The annual report from Road Safety Performance (PIN) Index conducted by the European Transport Safety Council (ETSC) is out and highlights that road traffic crashes in Europe have been reduced by 9% in comparison to 3% in 2011. While many lives have been saved, there is still much more to be done, especially in tackling the disproportionate amount of males being killed on the road.
A total of 27,700 people were killed in the EU27 as a consequence of road collisions. Around 313,000 were recorded as seriously injured and many more suffered slight injuries. Following disappointing results from 2011, the year 2012 brings a welcome contrast as 27 out the 31 countries monitored by the PIN Programme registered a drop in the number of road deaths. Frontrunners are Malta and Cyprus followed by Israel and Denmark. But road deaths increased in Switzerland, Luxembourg, Lithuania and Romania.
There have been 2,661 fewer road deaths in 2012 than in 2011 in the EU as a whole. The monetary value of this reduction is estimated at 5 billion Euro. For the EU to be reaching the 2020 target through constant annual progress, another 600 deaths would have had to be saved over the 2011- 2012 period.
A Gender Disproportion
Just under 30,400 people were killed in 2011 in the EU27 in road collisions, approximately 7,200 females and 23,200 males. Females account for 51% of the total EU population but only 24% of road deaths. This percentage has changed by only one percentage point since 2001, but the reduction in female deaths since then has been four percentage points greater than the reduction in male deaths. Males account for 76% of people killed on the roads in the EU in 2011.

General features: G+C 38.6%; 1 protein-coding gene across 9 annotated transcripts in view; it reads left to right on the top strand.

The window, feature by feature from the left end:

The PIN Report illustrates that while women make up 51% of Europe's population, the death of men is at 76% in all crashes.
In the EU on average 95 men are killed on the roads each year per million male population, compared with 28 women per million female population. Males have more than three times the death rate of females on the roads in the EU. Hypothetically, if all EU road users used the roads like females in their respective countries do now, the road mortality rate across the EU would be about 20% lower than the average for the SUN countries, and even in the countries with the highest road mortality it would be no higher than it is in Germany now. Males are killed on the roads mainly as car drivers and motorcycle riders while females are killed mainly as pedestrians and car passenger.
Why is this the case?
There is extensive evidence to show that men have a higher rate of collisions than women. The difference between the sexes in terms of the number of deaths resulting from road collisions is similarly marked. Chipman et al (1992), for example, show that men have double the number of collisions (per 1,000 drivers) than women. Waller et al (2001) also note that in addition to having a higher number of collisions, men incur their first collision earlier in their driving career and are more likely than women to be held to blame for the incident. Norriset al (2000) and others attribute this greater level of collision-proneness to higher driving speeds among men and less regard for traffic laws. Male drivers seem to be more prone to risky driving behaviour than female drivers. In the UK,for example, Home Office statistics show that in 2002 88% of all recorded driving offences, and 83% of speeding offences, were committed by men.
What can be done for young people?
Understanding the risks faced by young road users is important in order to plan appropriate programmes to reduce road traffic deaths and injuries among young people. Most of the interventions that reduce the risk of road traffic injuries among the general population will also reduce the occurrence among youth. In addition, experience from high-income countries shows that sustained efforts to implement interventions targeted specifically at young adults can lead to great success in reducing the numbers of deaths and injuries among young people.
In conclusion young people are difficult to reach. Parents will have less influence on them and authorities like the police are often involved when it is already too late. To connect with young people you have to speak their 'language' but remain credible and authentic. Therefore YOURS believes that it is young people themselves who should talk with their peers and get the right message across. Many examples of peer-to-peer communication have been set by youth-led NGO's and are part of the YOURS network.
Governments, private sector and media should help young people by providing resources, help developing their skills and give media attention to their efforts.